Click me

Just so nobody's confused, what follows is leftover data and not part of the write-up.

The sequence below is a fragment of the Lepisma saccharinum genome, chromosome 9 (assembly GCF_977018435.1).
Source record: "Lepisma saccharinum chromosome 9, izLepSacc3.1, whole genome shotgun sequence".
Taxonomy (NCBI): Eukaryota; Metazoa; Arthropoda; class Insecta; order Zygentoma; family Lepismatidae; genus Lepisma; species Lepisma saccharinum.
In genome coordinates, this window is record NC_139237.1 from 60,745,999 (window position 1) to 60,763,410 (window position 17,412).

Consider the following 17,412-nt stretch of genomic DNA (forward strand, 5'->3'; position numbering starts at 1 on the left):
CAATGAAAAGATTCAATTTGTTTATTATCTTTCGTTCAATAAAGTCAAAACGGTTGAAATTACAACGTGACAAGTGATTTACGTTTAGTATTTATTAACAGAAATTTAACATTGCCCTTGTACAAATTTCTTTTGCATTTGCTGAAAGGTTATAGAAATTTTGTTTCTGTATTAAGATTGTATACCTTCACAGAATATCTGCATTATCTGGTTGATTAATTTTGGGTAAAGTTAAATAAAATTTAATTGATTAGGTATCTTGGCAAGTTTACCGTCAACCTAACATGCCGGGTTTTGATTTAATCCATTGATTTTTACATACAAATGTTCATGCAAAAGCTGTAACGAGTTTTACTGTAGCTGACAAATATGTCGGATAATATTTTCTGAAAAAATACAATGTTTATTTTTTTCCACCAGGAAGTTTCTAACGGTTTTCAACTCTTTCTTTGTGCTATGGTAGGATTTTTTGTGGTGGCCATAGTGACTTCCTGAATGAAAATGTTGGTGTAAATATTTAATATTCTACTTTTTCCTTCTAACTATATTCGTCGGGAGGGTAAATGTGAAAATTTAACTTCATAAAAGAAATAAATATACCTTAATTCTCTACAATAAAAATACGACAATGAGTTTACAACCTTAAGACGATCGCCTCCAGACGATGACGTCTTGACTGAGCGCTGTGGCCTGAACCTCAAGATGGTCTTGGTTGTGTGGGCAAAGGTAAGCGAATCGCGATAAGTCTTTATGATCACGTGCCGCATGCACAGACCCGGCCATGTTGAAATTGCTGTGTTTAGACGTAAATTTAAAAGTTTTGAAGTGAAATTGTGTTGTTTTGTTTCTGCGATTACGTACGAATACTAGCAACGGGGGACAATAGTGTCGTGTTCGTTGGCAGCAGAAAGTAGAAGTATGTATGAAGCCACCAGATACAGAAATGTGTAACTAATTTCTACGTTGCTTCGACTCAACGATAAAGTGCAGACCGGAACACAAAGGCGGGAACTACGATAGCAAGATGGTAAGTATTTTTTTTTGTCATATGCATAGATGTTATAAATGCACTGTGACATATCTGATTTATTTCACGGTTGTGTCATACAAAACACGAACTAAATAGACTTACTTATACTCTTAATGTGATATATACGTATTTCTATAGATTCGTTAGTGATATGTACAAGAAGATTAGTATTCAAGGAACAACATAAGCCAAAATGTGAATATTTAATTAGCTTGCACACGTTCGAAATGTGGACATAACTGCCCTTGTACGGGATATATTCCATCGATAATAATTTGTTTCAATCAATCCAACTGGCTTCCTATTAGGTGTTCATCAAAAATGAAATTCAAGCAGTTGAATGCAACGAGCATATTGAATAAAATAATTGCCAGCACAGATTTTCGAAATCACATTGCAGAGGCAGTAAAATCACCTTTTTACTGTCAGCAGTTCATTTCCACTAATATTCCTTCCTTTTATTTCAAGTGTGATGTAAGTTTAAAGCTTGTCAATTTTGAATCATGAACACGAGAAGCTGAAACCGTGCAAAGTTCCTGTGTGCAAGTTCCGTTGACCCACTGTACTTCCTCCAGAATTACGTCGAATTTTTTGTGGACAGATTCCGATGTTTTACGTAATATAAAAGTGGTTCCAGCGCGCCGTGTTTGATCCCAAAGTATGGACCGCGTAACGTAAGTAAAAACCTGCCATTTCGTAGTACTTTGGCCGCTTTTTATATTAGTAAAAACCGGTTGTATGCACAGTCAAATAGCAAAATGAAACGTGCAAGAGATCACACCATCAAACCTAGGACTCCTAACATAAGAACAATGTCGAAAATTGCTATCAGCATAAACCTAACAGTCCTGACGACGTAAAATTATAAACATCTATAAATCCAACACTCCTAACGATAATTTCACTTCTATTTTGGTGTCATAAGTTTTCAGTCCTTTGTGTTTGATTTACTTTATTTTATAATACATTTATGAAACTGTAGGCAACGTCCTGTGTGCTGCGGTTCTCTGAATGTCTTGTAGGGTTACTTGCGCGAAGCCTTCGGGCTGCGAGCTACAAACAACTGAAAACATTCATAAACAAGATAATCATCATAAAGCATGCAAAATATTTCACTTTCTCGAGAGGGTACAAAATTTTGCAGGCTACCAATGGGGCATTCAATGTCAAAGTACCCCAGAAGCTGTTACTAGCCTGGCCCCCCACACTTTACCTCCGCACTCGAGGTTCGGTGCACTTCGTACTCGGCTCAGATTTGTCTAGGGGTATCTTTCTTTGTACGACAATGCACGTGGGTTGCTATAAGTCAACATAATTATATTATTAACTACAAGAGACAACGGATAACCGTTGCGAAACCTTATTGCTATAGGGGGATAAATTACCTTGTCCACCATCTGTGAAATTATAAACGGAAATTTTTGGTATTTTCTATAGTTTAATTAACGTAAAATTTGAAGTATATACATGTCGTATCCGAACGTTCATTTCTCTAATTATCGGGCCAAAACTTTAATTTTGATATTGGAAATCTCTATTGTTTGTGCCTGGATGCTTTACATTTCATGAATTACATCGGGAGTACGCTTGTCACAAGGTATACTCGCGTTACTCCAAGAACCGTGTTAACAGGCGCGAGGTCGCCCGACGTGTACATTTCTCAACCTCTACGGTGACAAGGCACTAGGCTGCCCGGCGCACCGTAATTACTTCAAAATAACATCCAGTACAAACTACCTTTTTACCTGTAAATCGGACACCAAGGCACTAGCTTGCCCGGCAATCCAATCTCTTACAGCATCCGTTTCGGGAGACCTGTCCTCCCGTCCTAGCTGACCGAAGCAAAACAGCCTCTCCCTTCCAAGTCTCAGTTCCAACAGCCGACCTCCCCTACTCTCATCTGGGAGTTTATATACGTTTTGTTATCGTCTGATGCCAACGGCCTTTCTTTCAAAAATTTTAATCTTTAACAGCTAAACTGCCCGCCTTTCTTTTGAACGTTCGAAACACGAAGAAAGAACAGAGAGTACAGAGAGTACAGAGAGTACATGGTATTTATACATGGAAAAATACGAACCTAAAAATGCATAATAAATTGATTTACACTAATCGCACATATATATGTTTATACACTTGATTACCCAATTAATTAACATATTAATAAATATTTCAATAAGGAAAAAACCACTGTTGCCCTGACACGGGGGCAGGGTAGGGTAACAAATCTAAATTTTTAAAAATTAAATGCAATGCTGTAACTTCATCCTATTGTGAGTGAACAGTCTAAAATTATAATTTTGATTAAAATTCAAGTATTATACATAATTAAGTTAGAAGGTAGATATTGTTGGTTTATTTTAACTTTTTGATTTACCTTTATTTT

Complete Guide to Vampire Energy